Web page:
Hartford - More high school upperclassmen could do hands-on work in manufacturing industry internships under legislation that passed the state Senate Thursday.
The bill makes an exception to state laws against minors working in hazardous-duty jobs for 16- and 17-year-old students who enroll in manufacturing apprenticeship courses.
It grants similar exceptions for youths in work-study programs or a Connecticut career certificate program.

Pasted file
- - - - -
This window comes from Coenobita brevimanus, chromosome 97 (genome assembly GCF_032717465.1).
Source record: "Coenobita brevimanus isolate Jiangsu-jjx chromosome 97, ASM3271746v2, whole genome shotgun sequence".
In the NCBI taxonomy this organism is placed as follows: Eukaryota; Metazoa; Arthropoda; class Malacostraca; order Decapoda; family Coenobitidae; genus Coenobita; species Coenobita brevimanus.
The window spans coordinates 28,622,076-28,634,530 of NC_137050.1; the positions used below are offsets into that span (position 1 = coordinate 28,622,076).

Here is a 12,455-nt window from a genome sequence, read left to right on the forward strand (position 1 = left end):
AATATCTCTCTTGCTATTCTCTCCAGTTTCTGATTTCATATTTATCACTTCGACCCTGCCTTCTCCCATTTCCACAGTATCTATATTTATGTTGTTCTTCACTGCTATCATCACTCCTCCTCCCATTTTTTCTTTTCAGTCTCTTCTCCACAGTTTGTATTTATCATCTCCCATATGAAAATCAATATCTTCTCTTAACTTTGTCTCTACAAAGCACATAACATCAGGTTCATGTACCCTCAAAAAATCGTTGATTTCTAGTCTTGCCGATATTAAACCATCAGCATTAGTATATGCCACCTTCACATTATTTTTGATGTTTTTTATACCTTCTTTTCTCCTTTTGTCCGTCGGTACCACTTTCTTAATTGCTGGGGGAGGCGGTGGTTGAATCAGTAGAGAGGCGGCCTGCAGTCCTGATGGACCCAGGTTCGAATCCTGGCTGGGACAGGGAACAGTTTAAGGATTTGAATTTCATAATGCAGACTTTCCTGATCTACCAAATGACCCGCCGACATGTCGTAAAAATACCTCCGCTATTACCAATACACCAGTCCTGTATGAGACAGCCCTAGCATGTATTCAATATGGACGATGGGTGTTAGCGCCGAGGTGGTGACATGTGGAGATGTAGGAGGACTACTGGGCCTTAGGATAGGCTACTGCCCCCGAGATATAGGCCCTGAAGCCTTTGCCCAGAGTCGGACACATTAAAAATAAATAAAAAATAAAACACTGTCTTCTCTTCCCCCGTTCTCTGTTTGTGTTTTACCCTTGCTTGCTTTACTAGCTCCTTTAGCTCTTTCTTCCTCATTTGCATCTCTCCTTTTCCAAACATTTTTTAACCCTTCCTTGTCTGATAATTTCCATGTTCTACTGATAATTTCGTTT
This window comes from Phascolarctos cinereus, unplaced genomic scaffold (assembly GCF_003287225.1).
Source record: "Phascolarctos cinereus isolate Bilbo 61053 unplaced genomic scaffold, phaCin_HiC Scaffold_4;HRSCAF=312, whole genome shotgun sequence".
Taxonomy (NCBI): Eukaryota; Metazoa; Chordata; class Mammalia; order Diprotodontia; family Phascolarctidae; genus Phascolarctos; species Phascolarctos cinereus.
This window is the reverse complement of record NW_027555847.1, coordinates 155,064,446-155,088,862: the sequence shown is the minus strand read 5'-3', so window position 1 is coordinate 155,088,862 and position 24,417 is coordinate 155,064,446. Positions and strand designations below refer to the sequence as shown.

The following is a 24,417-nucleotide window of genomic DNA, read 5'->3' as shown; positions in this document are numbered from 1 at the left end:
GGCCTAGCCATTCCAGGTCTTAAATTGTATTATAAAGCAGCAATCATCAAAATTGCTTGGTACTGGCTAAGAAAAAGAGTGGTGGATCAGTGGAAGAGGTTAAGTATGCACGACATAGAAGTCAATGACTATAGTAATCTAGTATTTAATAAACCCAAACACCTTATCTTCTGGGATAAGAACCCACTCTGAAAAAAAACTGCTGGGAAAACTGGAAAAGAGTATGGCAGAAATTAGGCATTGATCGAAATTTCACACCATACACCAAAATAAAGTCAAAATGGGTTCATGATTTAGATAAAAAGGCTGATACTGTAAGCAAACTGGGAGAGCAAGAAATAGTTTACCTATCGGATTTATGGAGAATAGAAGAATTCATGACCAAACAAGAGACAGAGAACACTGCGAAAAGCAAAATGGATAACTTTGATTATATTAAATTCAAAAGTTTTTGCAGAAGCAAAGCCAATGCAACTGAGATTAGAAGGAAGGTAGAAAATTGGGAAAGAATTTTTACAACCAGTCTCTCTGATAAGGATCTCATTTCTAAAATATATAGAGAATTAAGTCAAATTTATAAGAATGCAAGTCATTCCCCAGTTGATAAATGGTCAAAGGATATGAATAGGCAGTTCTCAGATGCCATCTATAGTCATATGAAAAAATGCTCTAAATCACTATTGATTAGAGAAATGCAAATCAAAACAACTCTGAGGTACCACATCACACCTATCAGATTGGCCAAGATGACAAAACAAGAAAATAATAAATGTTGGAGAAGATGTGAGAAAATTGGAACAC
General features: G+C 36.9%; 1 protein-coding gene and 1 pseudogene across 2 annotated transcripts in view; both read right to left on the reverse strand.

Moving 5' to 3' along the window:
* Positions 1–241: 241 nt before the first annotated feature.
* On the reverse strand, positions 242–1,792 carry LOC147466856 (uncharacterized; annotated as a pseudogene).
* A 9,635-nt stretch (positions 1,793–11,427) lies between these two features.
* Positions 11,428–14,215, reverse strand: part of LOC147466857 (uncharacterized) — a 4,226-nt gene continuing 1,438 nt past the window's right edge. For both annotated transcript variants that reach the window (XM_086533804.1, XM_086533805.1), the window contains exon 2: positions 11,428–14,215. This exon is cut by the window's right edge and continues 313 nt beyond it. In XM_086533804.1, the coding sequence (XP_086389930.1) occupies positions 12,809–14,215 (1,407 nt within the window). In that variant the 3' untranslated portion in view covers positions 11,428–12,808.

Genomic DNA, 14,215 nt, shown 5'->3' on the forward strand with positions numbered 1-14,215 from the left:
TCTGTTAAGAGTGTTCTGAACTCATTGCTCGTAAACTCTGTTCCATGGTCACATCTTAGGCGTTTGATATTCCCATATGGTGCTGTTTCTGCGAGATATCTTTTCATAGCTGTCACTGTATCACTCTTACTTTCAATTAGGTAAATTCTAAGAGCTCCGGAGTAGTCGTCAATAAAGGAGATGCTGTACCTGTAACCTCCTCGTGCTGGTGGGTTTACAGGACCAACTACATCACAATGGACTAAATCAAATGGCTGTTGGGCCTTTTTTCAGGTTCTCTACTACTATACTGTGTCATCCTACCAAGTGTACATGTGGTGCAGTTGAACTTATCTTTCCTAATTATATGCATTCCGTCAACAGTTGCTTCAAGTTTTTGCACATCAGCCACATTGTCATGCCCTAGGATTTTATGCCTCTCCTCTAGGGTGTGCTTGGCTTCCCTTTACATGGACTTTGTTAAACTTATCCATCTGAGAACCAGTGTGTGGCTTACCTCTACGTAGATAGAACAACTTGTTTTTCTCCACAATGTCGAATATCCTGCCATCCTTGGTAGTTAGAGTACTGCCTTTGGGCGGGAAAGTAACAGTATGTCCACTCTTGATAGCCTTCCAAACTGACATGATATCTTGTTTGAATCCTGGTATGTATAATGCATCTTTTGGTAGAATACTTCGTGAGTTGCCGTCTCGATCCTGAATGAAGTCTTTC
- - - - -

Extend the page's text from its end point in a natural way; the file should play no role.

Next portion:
Proponents said there are many Connecticut high-tech manufacturing firms seeking skilled labor. More apprenticeships would put young people on a path to fill those rewarding and well-paying job position.
"Allowing these internships is a very, very important part of our educational system, and should be a growing part," said Sen. Gary LeBeau, D-East Hartford.
Sen. L. Scott Frantz, R-Greenwich, pointed out how Germany, a high-wage country with a vibrant manufacturing sector, has a vigorous apprenticeship system in place for its young people.
The bill now goes to the House.